The allegory of TheEmperor’s New Clothes teaches us, among other things, the power of framing a discussion.
In the legend, everyone—high officials, common folk, wise old men—disagreed with each other on the quality, colours, and patterns of the emperor’s clothes.
The parameters of the discussion had been limited to commentary on the nature of the emperor’s clothes.
It took the innocence of a child to correctly reframe the discussion: But the emperor has no clothes!
When you control the question, you determine the answer. When you frame the debate, you determine the nature of the discussion.
If a Kenyan politician is charged in court with a crime, he says that it is the work of his political rivals.
The heated public discussion that follows centres on whether the accused is a victim of political mischief. Those who support him advance reasons why he is being “targeted.”
They draw misplaced historical parallels. They quote false “facts,” etc. Those on the opposite side of the discussion challenge the reasons given. They refute the parallels, and point to the falsehood of the facts.
The discussion has been cleverly shifted away from the facts and circumstances underlying the criminal charges.
In the ICC case, politicians indicted by the court for crimes committed during the 2007/8 massacres (understated as ethnic skirmishes) cast the indictments as part of well-calculated machinations by their political opponents.
There is no way, it was declared with appropriate drama, the opposite political formation could win the election other than through making certain the indictees were shut out of the race.
Then followed a back-and-forth that failed to touch on the facts and circumstances underlying the indictments.
Recently, the issue of the ICC has been revived and now, as in the past, the discussion is not why and how over a thousand people were butchered and hundreds of women raped in the most horrific ways imaginable.
Framed correctly, the discussion would be an uncomfortable examination of tribalism and the criminal nature of ethnic mobilisation, and whether justice for the victims has been achieved. But framed as a political witch-hunt, the discussion becomes shameless political jockeying indulged in with pleasure.
As a prelude to the 2022 campaigns, discussion now, as in the past, explores possible tribal realignments and formations.
How will the Kikuyu vote? Will the Kalenjin vote be split? Will the Luhya this time round vote as a block for a fellow tribesman? What about the Kisii?
Professors sit on TV panels and disagree with each other on these salient matters. Newspapers devote acres of space analysing why this or that ethnic group will vote this or that way.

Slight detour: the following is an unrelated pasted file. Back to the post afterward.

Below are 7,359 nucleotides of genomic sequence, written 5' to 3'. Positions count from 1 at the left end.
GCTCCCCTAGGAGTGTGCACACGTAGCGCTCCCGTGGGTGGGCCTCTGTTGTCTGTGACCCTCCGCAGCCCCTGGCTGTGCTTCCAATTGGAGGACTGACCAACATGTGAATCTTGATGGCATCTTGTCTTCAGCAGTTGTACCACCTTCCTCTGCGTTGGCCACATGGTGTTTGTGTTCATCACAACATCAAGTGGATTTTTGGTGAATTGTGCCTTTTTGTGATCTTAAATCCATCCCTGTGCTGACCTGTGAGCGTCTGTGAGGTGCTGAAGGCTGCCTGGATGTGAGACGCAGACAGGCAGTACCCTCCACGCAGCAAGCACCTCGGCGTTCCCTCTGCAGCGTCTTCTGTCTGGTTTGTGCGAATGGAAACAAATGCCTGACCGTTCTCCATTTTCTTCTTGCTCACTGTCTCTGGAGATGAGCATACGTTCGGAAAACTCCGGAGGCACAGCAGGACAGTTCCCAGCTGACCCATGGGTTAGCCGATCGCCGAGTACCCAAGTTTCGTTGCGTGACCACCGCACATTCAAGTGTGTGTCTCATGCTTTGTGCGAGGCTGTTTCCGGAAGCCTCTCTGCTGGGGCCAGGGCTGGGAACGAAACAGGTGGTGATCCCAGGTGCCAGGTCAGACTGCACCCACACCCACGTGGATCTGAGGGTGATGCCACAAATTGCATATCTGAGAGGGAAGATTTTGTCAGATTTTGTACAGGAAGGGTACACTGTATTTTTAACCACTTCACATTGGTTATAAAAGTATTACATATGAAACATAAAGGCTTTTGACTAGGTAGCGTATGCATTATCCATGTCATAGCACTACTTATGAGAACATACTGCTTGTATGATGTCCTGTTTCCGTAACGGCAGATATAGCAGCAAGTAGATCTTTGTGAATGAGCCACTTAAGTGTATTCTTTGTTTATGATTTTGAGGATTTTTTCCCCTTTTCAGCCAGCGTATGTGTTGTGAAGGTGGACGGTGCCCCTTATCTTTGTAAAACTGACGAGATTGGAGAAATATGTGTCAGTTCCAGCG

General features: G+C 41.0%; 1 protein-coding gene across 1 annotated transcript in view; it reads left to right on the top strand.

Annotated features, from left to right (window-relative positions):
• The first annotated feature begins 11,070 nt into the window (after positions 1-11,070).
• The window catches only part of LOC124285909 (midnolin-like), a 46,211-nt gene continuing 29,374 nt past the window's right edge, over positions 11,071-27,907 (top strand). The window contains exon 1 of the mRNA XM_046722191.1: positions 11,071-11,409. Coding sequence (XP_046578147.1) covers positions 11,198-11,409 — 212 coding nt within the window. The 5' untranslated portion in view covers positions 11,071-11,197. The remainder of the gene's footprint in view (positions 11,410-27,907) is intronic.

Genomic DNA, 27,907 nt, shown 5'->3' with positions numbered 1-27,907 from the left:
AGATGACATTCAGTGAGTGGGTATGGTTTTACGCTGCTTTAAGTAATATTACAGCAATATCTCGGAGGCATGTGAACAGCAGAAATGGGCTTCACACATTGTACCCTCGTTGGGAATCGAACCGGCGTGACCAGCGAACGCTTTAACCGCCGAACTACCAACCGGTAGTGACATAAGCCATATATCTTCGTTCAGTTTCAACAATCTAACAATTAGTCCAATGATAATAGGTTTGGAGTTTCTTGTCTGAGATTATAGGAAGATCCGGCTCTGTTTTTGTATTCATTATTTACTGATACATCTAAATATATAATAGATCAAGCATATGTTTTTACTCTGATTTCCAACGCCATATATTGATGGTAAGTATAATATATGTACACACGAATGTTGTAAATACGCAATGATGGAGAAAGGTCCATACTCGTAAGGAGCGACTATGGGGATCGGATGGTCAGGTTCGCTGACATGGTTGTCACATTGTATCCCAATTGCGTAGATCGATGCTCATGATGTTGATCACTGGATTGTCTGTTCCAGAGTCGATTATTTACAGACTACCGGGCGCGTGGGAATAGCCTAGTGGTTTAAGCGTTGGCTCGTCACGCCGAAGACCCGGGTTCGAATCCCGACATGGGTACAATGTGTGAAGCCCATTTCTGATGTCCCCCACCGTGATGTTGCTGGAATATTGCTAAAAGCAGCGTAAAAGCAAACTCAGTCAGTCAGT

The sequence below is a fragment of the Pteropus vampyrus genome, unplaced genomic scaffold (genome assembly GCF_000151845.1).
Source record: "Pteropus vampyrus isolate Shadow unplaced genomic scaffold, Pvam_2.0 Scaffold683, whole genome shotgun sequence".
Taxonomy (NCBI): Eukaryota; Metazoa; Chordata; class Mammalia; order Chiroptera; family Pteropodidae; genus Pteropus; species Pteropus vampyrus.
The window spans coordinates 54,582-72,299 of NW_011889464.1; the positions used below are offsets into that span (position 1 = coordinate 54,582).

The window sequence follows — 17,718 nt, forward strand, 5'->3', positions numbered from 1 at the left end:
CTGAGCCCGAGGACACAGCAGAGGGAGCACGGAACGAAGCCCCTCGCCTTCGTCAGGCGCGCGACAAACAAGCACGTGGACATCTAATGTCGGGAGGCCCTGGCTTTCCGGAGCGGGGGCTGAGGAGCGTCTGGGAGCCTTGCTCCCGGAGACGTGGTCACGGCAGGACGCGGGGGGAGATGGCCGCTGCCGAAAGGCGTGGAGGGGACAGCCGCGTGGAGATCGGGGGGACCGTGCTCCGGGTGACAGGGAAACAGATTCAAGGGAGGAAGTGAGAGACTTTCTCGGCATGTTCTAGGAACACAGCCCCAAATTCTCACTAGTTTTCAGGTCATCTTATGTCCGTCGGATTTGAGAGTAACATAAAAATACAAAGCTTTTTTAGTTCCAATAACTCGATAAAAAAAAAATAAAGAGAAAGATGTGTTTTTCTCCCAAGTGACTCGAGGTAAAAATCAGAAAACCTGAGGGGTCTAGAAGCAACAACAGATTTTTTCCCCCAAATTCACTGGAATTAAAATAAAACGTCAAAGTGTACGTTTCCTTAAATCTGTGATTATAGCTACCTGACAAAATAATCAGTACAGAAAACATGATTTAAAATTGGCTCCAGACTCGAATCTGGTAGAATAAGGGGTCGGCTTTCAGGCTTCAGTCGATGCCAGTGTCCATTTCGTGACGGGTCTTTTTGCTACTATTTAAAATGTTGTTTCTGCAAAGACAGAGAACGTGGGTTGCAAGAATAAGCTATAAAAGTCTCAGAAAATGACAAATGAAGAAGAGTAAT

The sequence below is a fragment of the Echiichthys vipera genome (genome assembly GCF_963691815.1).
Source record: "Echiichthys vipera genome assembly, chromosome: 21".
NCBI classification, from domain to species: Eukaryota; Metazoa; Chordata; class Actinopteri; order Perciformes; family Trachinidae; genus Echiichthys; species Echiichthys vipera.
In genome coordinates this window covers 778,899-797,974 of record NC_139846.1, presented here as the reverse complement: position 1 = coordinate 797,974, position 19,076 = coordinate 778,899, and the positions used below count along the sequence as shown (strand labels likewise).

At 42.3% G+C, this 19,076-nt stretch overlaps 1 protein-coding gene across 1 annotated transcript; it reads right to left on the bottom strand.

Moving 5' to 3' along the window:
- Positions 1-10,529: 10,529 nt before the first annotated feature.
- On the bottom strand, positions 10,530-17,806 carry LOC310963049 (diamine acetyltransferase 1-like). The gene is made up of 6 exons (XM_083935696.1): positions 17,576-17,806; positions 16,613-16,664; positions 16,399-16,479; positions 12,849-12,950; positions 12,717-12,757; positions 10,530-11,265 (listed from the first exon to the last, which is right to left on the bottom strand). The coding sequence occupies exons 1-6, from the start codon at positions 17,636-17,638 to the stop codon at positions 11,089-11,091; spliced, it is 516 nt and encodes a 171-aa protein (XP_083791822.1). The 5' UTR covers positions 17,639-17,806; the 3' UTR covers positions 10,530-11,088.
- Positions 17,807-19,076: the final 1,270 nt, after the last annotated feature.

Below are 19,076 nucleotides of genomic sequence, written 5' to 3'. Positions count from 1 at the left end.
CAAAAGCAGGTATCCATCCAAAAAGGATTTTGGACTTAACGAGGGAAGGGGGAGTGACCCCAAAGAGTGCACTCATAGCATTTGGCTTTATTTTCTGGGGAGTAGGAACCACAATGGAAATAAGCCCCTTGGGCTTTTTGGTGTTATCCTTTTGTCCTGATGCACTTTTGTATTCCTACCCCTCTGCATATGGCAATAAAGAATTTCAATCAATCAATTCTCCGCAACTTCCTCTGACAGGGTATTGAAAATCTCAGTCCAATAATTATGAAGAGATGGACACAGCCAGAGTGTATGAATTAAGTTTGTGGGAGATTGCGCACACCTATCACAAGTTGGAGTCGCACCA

Everyone, like the people in the legend of The Emperor’s New Clothes, is engaged in this shrill verbal brawl that passes for political debate.
Discussion on vernacular radio and TV stations becomes shriller. Why should our tribe support that one? It is also time for other tribes to support us.
New tribal formations are mooted – pastoralist community, Coast community, northeastern Kenya community. It is our time! We are not visitors in Kenya!
Engulfed in this tribal hysteria, a fundamental question is never asked: What are the qualities we need in a president? No one discusses whether the leading candidates for president have ever sacrificed their comfort for a noble idea.
Whether they have ever inspired people to be courageous in spite of great adversity. Whether these candidates’ personal integrity is beyond reproach.
Whether they demonstrated, when they were ministers, a work ethic that went beyond the call of duty. Whether they have advanced, at great risk of losing everything, ideas of freedom, equality and justice. Whether or not they are driven by a desire to transform Kenya and Africa and the world.
If we were to have these discussions, we would quickly realise that most of these leading candidates would not only fall short of attaining the requirements for president, but that they should not even be allowed near any leadership position, including Village Cattle Dip Chairman!
The debate has been framed for us. We have been limited to discussing the emperor’s clothes. The debate, however, should be whether the emperor has any clothes, and if not, why he is walking naked in the streets. In the legend of the emperor, when the debate was correctly reframed, the truth was revealed and a revolution ensued.
Tee Ngugi is a Nairobi-based political commentator.